Coherent states are superposition states of the eigenstates of a simple harmonic oscillator, and in some sense they are the “most classical-like” quantum states of the electromagnetic field. For typical laser configurations consisting of a reflecting mirror and a partially reflecting mirror, it is not difficult to show that if the laser is to emit a field in a coherent state, the internal cavity field also needs to be in a coherent state. In this picture, the role of the partially transmitting mirror is simply to attenuate the amplitude of the coherent state as it exits the laser cavity.
However, as described in a paper appearing in Physical Review A, David Pegg of Griffith University in Brisbane, Australia, shows that this description, while useful, can mask rich and interesting physics. Pegg assumes that the intracavity field is described by a large mean photon number and a narrow photon number distribution. Since the uncertainty principle limits how well the precise number of photons in the field and their respective phases can be known, the phase of the field is poorly defined. However, Pegg demonstrates that the role of the transmitting mirror is to entangle the output field with the input field, thereby creating a well-defined phase difference between them. The end result is that the partially transmitting optic can create phase-coherent laser light, regardless of the state of the intracavity field.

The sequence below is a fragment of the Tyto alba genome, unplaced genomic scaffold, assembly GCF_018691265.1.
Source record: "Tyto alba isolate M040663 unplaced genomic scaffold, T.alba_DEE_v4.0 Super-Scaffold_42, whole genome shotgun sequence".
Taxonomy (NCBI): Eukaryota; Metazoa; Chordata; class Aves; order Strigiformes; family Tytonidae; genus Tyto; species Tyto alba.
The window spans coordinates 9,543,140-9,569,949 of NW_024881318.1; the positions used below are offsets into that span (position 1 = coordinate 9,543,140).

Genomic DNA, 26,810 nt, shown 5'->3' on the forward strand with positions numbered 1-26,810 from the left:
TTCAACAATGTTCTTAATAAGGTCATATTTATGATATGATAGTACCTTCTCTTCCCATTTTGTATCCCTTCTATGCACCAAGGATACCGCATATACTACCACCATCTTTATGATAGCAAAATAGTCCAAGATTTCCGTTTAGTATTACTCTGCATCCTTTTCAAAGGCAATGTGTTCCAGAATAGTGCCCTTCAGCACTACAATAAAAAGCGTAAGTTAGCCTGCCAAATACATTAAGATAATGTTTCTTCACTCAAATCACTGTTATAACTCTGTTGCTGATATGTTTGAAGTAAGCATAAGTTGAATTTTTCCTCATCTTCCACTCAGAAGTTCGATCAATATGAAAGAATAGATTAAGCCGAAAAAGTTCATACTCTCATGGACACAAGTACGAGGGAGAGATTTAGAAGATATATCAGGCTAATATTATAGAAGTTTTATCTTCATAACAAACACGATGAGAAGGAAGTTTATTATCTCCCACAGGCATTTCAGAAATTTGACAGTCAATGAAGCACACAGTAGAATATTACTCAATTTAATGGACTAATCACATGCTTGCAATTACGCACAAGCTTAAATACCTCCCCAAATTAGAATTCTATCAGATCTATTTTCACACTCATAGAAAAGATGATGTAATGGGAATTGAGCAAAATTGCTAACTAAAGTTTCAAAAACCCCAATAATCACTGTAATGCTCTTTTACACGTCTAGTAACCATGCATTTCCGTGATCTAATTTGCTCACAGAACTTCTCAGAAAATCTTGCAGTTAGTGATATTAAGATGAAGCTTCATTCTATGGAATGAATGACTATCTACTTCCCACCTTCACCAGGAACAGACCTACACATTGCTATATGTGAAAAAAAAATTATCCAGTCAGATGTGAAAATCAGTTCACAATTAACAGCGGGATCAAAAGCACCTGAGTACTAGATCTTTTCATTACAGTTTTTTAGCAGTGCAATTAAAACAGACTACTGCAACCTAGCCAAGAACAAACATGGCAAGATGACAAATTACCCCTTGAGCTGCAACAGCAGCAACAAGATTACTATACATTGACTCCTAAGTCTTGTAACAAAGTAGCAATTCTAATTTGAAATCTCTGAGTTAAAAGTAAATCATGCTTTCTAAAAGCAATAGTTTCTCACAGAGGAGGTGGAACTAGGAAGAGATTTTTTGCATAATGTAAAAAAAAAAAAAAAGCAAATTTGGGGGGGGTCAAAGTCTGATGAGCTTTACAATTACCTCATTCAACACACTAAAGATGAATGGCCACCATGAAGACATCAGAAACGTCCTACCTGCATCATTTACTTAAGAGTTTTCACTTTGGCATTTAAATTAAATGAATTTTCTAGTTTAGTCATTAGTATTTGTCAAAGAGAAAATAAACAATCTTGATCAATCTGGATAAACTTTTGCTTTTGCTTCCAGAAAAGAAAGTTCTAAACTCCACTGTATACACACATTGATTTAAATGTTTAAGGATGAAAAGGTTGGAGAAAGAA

The work sheds new light on the role of the output coupler in a laser cavity and may be applicable to a wide range of quantum optics experiments that involve optical cavity fields and their intrinsic phase coherence. – Frank Narducci
Correction (15 June 2009): Paragraph 1, sentence 1, “Coherent states are eigenstates of a simple harmonic oscillator…” changed to “Coherent states are superposition states of the eigenstates of a simple harmonic oscillator…”